The Miss Montana USA pageant welcomed its first-ever openly transgender contestant on Sunday.
The contestant, Anita Green, a 26-year-old from Missoula, is no stranger to making history. In 2016, she broke down barriers by becoming the first transgender delegate from Montana after being elected to cast her vote for Bernie Sanders at the Democratic National Convention.
Green, who works with adults with disabilities and also serves as an executive board member for the Missoula County Democrats, says she entered the pageant to challenge herself in a new way while also uplifting the trans community.
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“I thought about it for a couple of years but I just wasn’t sure I was ready for it,” Green told Mic. “But I can definitely tell you that when Trump was elected into office, I knew that I needed to step up and do this. I was so nervous about this but I knew that I needed to compete. I wanted to be a positive role model in the community and instill a sense of hope within the trans community and give them some positive news.”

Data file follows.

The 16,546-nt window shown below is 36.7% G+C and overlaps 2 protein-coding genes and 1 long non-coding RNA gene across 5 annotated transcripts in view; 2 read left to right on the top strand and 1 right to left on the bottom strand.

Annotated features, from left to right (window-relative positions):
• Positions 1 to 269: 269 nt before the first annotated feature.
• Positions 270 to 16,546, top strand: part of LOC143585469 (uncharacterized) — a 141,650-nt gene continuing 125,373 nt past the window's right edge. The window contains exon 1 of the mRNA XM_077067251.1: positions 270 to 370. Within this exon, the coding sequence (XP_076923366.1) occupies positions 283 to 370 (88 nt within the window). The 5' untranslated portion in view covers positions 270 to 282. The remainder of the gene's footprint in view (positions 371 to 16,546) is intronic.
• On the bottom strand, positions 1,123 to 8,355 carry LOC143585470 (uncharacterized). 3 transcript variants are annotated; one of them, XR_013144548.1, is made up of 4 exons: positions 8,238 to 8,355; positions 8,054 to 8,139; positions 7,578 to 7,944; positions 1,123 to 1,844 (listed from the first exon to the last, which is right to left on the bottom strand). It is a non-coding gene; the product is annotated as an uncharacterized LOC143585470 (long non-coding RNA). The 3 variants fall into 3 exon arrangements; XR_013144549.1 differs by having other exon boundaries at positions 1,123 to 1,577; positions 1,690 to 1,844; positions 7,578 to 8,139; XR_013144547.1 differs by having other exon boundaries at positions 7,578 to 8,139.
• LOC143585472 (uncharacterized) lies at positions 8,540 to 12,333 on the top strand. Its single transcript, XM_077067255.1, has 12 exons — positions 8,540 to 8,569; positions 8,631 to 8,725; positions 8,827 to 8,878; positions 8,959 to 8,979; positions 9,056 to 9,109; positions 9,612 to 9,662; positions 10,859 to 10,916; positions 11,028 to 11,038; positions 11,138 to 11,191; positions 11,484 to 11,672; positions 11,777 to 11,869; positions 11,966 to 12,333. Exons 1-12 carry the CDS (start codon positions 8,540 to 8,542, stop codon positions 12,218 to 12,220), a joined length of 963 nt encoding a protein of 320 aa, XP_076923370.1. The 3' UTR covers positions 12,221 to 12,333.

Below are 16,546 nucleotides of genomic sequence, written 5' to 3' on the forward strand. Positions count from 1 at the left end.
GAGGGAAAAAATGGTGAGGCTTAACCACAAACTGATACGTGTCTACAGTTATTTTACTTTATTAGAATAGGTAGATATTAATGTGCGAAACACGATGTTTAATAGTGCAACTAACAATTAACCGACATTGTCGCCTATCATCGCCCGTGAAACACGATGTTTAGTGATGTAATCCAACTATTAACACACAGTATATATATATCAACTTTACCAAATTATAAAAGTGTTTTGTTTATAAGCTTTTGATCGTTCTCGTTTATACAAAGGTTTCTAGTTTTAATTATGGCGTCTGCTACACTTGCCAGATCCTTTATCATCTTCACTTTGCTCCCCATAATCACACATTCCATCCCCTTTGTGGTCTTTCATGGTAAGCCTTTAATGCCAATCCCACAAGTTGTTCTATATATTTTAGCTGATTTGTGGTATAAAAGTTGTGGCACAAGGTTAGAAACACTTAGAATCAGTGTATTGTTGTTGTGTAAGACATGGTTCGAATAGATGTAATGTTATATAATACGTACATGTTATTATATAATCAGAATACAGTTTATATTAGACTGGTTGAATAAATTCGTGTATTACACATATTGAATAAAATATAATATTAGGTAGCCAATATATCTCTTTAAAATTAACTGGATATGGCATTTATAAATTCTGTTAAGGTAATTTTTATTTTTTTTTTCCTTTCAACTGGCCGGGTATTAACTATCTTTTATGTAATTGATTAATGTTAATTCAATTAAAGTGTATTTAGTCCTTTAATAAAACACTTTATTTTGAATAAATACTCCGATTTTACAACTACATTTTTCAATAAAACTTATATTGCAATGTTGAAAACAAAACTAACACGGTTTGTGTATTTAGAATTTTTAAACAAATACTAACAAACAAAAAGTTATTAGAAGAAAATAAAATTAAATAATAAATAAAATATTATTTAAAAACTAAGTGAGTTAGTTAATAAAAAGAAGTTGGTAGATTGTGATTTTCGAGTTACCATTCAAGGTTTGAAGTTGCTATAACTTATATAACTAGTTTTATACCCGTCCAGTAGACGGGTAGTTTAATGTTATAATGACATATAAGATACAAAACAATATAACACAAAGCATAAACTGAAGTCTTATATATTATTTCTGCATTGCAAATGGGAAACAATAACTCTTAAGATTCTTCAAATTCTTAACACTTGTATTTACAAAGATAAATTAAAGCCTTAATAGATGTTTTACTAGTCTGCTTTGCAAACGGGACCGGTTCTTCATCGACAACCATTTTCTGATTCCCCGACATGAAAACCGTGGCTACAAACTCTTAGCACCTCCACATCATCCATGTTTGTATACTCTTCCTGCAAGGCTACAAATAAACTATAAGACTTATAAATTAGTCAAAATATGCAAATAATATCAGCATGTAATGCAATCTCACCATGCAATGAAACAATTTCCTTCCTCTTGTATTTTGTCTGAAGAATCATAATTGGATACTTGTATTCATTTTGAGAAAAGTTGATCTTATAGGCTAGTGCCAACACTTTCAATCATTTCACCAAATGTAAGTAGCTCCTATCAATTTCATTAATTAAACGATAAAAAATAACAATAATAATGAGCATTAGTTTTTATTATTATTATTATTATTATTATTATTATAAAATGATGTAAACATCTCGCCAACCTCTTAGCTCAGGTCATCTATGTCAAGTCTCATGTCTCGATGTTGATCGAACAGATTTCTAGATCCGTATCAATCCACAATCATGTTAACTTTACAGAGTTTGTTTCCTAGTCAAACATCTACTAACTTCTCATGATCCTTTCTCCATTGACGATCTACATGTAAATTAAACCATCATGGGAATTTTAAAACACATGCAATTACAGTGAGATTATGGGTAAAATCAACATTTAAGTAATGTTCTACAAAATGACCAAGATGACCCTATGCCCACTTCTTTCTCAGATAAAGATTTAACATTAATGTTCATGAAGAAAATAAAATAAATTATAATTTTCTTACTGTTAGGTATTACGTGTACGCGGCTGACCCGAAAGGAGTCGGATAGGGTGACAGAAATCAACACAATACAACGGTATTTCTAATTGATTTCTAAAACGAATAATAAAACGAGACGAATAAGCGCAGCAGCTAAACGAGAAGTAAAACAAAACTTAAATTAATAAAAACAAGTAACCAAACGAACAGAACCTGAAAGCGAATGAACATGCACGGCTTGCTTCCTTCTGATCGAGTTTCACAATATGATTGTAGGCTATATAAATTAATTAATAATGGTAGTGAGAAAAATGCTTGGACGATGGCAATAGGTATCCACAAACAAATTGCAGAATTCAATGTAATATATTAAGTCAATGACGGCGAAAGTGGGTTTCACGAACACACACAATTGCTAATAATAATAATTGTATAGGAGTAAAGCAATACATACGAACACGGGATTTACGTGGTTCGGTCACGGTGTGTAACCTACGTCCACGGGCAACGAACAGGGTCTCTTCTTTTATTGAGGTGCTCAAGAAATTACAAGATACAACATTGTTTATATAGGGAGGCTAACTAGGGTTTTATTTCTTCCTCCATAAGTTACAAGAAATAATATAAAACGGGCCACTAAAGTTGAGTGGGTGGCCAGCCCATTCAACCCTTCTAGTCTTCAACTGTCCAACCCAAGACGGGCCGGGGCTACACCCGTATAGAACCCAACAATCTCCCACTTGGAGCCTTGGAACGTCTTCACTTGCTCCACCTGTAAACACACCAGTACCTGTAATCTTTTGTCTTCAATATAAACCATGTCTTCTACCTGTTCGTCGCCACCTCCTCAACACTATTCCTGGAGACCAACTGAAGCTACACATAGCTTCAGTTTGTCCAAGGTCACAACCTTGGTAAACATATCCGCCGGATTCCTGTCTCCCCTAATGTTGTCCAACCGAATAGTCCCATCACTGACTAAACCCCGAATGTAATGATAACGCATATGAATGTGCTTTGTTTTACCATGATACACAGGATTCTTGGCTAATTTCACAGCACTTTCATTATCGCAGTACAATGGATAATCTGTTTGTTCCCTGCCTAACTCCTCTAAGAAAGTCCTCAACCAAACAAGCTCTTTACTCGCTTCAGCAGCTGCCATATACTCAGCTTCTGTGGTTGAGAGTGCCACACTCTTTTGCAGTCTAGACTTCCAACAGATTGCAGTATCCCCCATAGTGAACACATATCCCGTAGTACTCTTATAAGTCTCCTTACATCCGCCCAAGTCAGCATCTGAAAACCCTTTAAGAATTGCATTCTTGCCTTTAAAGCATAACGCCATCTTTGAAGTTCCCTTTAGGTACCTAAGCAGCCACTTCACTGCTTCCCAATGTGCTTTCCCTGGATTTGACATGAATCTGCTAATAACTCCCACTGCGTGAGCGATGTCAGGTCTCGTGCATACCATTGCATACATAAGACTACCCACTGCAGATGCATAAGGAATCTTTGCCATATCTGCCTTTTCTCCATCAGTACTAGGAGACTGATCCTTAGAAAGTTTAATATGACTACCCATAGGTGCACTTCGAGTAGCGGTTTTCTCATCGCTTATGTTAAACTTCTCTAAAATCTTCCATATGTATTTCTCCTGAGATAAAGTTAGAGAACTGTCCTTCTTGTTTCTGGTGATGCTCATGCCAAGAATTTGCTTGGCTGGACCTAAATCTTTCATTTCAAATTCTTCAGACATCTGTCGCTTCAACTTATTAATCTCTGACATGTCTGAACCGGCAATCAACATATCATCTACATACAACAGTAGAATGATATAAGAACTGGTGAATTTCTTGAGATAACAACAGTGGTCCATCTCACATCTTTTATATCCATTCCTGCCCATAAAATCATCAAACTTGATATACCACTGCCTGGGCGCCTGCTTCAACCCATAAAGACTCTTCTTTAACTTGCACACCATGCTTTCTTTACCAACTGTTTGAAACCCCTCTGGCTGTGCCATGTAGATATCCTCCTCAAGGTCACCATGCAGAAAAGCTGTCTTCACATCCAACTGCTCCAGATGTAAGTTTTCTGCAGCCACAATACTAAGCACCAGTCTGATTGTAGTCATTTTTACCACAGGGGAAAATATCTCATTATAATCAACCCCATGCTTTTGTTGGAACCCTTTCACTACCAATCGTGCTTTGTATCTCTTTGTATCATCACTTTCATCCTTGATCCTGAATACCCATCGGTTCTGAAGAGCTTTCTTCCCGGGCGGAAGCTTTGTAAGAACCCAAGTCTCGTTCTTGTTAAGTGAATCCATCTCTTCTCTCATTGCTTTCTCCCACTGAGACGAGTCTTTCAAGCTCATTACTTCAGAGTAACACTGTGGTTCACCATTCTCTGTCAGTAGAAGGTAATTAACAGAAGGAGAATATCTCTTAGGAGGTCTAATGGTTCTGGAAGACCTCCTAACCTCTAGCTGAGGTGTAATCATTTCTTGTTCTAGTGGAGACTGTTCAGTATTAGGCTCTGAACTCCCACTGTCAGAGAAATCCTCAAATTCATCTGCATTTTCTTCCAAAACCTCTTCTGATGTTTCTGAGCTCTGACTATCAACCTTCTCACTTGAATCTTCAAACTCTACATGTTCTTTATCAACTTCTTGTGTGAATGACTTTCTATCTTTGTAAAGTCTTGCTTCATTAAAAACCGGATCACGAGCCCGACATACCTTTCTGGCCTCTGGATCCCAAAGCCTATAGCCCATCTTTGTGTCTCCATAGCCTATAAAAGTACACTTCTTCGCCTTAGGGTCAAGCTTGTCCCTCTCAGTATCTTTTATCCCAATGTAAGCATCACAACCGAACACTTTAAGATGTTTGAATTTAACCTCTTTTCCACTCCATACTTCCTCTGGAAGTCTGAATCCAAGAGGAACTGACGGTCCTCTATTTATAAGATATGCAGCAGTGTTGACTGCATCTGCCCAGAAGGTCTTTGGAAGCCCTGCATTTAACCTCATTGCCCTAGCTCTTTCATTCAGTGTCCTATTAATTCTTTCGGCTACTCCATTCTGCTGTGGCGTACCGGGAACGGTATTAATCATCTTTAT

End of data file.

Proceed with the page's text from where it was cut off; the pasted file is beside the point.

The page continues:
Kylan Arianna Wenzel is the only other trans woman to have competed for Miss USA at the state level, as a contestant in California in 2013. Ironically, Wenzel made headlines for competing after Donald Trump, who at the time owned the Miss Universe Organization that oversees Miss USA, got rid of the rule barring trans contestants.
In May, Janet Mock became the first-ever transgender judge in the national Miss USA pageant’s 65-year history.
Despite that progress, Green shared that she was fully prepared for the likelihood that she’d be harassed for competing.
“We need people to be strong. We need people who do have the thick skin, who can take that backlash to stand up and speak on behalf of us,” she told Mic. “We need positive role models and hopeful stories, and I want to be someone who is part of that hopeful story.”
She added that the reception she got from the 19 other contestants was so welcoming it actually caught her off guard.
“In getting prepared for this pageant, I wasn’t really surprised by anything other than how accepting the girls have been so far,” she said. “I didn’t think people would be because this is Montana and we are a conservative state, but I think that’s starting to change.”
While Green didn’t win the competition on Sunday, she’s still hopeful that just entering helped her message be heard.
“I hope that competing inspires other transgender people to feel confident in themselves, she told People, “and to feel comfortable to be who they are and not be ashamed of their transgender status.”